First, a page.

We sell software, not user data. We have strict cyber security policies such as server hosting in a VPC, encryption for all data at rest and in motion, and MFA access. Enterprise customers have access to options such as on-premise solutions, automatic PII removal and no data at rest options (losing benefits of a system that improves over time).
I appreciate the reasoning, but I wonder whether the comparison with voice assistants is computationally fair; Federated learning might address the training problem along with the privacy.
I would have liked on-device processing + private mode like in 3rd party smartphone keyboards with a minimal language model and a cloud feature for better accuracy/sync facilities for those who need it.
> The result is a spell checker that behaves a little more like a human.
I mean that's pretty much this entire needgap addressed! That is really cool, I just downloaded the chrome extension to replace grammarly. I like the maroonish color theme too. Thank you for sharing this. Good work to the team and you.
MindSumo.com (business, writing, marketing, research) is somewhat like this as is Eyeka (for design) and they both tried the job angle much more heavily in the past in the past. The problem was that companies never bought into the concept so they had to pivot heavily.
One of the big problems is that for every undiscovered gem, 100 people who enter are absurdly unskilled. MindSumo entries were all public at one point for portfolio creation and the quality of most of them was terrible. You could easily spend hours reading entries without finding ones that were even of passable quality. You will absolutely get a couple of stellar entries out of a MindSumo challenge, but you have to find them from among the rubbish.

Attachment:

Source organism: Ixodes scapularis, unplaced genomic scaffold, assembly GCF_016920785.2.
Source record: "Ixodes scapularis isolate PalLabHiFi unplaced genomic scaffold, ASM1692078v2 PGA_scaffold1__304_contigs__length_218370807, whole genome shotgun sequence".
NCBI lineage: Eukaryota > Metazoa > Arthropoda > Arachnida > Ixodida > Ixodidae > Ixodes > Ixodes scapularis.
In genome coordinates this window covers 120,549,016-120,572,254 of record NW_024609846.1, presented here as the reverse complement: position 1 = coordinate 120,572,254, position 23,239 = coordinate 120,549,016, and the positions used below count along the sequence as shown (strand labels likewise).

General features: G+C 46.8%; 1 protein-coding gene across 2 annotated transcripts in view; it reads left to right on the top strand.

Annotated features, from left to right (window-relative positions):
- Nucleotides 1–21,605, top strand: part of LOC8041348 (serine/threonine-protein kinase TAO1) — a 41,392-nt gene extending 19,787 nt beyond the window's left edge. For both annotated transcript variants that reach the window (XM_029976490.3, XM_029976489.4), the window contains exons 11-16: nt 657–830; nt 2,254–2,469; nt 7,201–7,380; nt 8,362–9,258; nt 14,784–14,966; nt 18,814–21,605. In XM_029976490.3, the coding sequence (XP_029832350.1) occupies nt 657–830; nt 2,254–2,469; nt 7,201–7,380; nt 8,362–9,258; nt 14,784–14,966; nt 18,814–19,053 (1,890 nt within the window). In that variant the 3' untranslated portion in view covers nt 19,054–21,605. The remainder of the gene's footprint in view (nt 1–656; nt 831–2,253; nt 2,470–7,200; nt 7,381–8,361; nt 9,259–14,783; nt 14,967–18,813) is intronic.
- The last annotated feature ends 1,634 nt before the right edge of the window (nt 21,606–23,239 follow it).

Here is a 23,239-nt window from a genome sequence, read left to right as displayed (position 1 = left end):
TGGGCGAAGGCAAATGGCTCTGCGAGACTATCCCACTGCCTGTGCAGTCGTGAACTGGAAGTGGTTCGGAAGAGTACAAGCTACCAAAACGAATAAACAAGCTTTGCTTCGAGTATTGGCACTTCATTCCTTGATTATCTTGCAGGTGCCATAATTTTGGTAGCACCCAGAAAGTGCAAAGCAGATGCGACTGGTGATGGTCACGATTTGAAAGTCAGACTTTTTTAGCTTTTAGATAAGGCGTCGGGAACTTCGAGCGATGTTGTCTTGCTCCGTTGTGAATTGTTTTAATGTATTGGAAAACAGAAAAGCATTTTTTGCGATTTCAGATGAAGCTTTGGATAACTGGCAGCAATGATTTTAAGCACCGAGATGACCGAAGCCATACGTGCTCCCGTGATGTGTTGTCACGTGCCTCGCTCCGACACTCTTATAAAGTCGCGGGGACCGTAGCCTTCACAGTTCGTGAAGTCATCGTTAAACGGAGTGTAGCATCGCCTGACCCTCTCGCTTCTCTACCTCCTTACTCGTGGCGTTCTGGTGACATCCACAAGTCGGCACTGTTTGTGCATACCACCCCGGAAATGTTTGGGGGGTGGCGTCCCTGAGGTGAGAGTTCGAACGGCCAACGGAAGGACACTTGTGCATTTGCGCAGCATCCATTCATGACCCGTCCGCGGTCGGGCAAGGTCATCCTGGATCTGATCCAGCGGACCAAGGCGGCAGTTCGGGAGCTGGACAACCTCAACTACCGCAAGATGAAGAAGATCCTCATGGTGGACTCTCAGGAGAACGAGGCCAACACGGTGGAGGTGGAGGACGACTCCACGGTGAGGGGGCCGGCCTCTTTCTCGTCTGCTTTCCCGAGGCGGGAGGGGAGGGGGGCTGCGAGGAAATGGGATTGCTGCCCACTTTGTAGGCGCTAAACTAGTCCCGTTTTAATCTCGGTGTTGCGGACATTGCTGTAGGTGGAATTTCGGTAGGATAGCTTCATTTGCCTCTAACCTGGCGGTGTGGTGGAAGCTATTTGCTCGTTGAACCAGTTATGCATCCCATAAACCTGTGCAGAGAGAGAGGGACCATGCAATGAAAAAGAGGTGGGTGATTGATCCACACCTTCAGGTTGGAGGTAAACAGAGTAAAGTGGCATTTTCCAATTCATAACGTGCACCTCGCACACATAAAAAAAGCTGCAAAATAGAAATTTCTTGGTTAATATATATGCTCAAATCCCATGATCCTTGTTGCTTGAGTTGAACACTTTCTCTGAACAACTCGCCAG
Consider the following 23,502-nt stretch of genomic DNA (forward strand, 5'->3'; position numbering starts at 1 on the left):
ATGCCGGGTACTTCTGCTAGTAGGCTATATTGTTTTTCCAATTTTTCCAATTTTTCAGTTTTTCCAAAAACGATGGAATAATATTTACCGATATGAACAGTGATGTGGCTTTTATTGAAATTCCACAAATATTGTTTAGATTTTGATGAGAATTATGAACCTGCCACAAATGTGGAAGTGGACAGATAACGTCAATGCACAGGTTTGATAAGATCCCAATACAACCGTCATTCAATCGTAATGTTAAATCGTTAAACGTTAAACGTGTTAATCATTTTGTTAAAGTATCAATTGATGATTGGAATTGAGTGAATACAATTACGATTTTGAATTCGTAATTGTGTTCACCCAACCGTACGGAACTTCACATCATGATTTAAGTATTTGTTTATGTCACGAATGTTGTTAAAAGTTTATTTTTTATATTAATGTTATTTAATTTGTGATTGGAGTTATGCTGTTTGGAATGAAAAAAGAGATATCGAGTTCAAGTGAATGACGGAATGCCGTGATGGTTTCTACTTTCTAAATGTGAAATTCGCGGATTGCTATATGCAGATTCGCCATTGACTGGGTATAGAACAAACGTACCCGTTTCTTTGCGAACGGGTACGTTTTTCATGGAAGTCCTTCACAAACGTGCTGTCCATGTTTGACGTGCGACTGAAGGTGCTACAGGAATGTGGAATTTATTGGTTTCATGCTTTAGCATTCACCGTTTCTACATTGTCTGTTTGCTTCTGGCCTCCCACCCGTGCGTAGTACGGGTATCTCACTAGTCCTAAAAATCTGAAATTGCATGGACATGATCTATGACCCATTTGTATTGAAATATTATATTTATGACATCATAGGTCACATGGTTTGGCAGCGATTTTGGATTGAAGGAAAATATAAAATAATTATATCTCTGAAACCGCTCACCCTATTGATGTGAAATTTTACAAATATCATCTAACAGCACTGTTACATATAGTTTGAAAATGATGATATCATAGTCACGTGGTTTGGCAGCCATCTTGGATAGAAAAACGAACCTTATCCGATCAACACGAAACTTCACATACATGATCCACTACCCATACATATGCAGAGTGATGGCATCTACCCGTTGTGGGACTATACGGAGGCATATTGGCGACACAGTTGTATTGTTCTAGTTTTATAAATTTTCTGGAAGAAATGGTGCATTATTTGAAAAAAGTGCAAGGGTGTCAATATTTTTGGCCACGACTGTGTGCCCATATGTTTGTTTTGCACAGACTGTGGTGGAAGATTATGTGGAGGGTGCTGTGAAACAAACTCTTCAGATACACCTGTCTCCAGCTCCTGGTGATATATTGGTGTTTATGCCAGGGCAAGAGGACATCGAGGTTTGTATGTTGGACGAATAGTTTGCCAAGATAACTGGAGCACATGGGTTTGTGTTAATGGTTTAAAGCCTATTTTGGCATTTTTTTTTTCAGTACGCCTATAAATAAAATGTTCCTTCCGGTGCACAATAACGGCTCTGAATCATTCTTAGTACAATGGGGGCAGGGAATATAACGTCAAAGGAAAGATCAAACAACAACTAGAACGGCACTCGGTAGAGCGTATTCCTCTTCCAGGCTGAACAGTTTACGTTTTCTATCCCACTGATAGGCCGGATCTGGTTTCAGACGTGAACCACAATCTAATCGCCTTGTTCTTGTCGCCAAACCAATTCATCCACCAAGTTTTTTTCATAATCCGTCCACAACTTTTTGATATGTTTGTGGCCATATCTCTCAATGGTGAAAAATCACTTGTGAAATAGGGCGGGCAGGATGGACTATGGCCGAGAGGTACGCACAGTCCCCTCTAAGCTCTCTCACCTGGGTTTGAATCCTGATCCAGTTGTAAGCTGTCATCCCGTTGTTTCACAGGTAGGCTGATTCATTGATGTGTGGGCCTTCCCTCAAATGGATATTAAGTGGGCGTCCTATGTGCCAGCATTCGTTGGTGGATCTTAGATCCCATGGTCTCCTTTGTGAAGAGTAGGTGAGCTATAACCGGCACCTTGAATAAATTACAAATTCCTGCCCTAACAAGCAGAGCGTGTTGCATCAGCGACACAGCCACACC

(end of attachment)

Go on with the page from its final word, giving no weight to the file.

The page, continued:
The other challenge is that the successful people on the sites are also conventionally successful people. Examine the leaderboard and you find a group of people with many other accomplishments to their names who can get past traditional resume screening. MindSumo has not proven that a wide pool of candidates with otherwise weak on-paper backgrounds exists. It is another feather in the cap of people with already strong backgrounds.
Evaluation seems to be the biggest problem in creating challenge platforms for non-tech people akin to hakathons for tech. In Tech, all it takes is to launch the challenge, submit the project, evaluate(which is easier, aided by automations).
How can we create a evaluation metric for non-tech challenges, which makes hosting challenges easier?
It would be sufficient for evaluation to just throw out obviously low-quality entries. About 80% of people who apply for any given job are not qualified for it. 80% of Mindsumo entries are garbage. It would be a major improvement just to throw out those applications. A journalism checker might just toss any applications which have more than 5 spelling errors.
Just as a demo about the quality of entries for these things, look at all the ones people are accidentally putting their answers in the comments. Notice how many people copied the same answer at the top of the comments and tried to submit it. https://www.mindsumo.com/contests/c19-impact-food-companies
The evaluation metric is going to be business specific. I'm not really sure what most jobs require an applicant to know.
Perhaps may be it's because the amount of work involved to submit an entry is itself a barrier? Then again it should be case with several other categories e.g. say Art and entries should submit a video of them painting (or) like you said grammar could be a great filter for anything involving content writing.